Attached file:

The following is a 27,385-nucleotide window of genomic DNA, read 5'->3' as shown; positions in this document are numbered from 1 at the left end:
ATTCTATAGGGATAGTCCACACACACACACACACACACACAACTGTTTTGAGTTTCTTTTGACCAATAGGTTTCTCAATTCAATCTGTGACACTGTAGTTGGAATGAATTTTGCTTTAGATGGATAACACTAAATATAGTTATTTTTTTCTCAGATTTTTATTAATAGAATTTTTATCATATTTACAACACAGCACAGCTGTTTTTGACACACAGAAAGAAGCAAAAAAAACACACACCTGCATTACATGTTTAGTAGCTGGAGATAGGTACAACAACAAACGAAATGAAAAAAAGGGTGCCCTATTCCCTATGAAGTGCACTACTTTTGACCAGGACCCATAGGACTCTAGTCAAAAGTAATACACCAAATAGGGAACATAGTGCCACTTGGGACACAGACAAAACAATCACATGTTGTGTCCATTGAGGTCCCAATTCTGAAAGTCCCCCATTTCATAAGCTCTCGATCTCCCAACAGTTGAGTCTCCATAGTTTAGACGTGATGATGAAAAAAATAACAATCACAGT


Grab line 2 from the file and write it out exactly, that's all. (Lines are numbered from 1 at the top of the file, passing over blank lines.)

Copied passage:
ATTCTATAGGGATAGTCCACACACACACACACACACACACAACTGTTTTGAGTTTCTTTTGACCAATAGGTTTCTCAATTCAATCTGTGACACTGTAGTTGGAATGAATTTTGCTTTAGATGGATAACACTAAATATAGTTATTTTTTTCTCAGATTTTTATTAATAGAATTTTTATCATATTTACAACACAGCACAGCTGTTTTTGACACACAGAAAGAAGCAAAAAAAACACACACCTGCATTACATGTTTAGTAGCTGGAGATAGGTACAACAACAAACGAAATGAAAAAAAGGGTGCCCTATTCCCTATGAAGTGCACTACTTTTGACCAGGACCCATAGGACTCTAGTCAAAAGTAATACACCAAATAGGGAACATAGTGCCACTTGGGACACAGACAAAACAATCACATGTTGTGTCCATTGAGGTCCCAATTCTGAAAGTCCCCCATTTCATAAGCTCTCGATCTCCCAACAGTTGAGTCTCCATAGTTTAGACGTGATGATGAAAAAAATAACAATCACAGT